Footnote – 10 of my favourite books on Data Visualization and Presentation:

Connecting Tableau to SAS Datasets via the SAS OLE DB Provider

Connecting Tableau to SAS Datasets via the SAS OLE DB Provider

November 19, 2013 | By | 4 Comments

One of the topics which generated a lot of interest during my presentation on SAS/Tableau Integration at the recent ‘TCC13’ Tableau Conference, was the idea of connecting to SAS datasets via the SAS OLE-DB Provider. While SAS themselves refused to allow such a presentation at their own customer conference…, it was unexpected as much as rewarding to find an audience of around 150 people at a Tableau conference interested in SAS connectivity!

Currently, Tibco Spotfire is the only 3rd party Data Discovery tool I’m aware of, which natively supports OLE-DB connectivity to SAS datasets. The benefit of OLE-DB is that it does not require access to SAS Server in order to connect to a SAS dataset. This is important, because often SAS datasets are stored locally or on a network share. SAS ODBC requires SAS Server connectivity, which in turn requires SAS client/server connectivity (eg SAS Integration Technologies)

A workaround is to connect to SAS datasets via OLE-DB using Excel as a ‘gateway’. Since the OLE-DB connection definition dialog is fully exposed within Excel, the connection details to the SAS dataset can be set up and tested. Then Tableau can be pointed to the Excel file, through which the SAS data can be retrieved.

Since the OLE-DB connection provides a way to automate the refresh of the SAS data from within Excel, this method can help ensure that the Tableau workbook is kept up-to-date as the underlying SAS data changes.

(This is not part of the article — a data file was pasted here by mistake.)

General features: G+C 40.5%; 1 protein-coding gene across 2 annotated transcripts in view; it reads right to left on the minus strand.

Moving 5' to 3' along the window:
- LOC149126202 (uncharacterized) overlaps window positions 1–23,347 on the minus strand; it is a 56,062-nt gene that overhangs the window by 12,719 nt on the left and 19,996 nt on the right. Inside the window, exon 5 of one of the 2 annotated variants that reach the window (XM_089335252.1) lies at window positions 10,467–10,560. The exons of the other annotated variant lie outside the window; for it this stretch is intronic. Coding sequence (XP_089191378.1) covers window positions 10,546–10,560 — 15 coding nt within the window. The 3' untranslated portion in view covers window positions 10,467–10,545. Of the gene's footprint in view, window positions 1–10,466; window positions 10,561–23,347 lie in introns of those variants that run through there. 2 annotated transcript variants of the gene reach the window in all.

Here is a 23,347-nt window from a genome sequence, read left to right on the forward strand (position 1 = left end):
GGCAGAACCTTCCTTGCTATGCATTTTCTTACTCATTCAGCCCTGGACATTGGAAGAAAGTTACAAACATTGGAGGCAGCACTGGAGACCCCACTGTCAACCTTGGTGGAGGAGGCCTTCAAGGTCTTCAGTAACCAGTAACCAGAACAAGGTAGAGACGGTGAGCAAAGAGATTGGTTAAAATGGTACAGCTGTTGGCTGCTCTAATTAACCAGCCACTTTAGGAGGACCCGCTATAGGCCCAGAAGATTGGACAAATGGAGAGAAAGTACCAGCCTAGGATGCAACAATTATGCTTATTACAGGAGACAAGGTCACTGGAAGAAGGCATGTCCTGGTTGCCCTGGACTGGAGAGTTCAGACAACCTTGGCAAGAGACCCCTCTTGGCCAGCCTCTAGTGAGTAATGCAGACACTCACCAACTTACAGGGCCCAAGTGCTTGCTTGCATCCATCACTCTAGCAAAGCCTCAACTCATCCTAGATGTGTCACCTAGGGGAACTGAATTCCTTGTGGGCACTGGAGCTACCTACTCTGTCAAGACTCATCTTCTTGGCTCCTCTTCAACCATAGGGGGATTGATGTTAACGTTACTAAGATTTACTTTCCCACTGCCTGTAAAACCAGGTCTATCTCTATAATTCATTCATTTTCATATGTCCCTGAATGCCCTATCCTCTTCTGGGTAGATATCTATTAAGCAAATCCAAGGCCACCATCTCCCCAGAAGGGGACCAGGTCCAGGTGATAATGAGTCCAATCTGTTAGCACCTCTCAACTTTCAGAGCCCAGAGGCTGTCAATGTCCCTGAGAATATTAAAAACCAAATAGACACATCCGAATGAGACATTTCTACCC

To follow are the steps to set up the Ole-DB connectivity.

Step 1: Define OLE-DB connection within Excel
Open up a blank Excel workbook. Under the ‘Data’ menu, select the option ‘From Other Sources’ then select ‘From Data Connection Wizard’:
Step 2: Select the Base SAS Data Provider
In the Data Connection Wizard, select ‘Other/Advanced’ then click Next:
Select the SAS OLE-DB Provider (9.2 or 9.3 as appropriate): Excel_to_SAS_3
Step 3: Define Connection Properties
The next step is perhaps the least intuitive. The ‘Data Link Properties’ dialog requires a connection to be defined to the SAS data set. For this to work correctly, all that is needed is the path to the folder where the SAS datasets reside. This is entered into the ‘Data Source’ property. The other options such as ‘Location’ and ‘User name’ can be ignored.
Test the connection, then click OK.
Step 4: Select the desired SAS dataset to connect to Excel_to_SAS_5

Step 5: Save the Data Connection Excel_to_SAS_6
Step 6: Import the data Verify that the OLE-DB is working as expected by importing the SAS dataset into Excel via the OLE-DB Provider connection which has just been defined: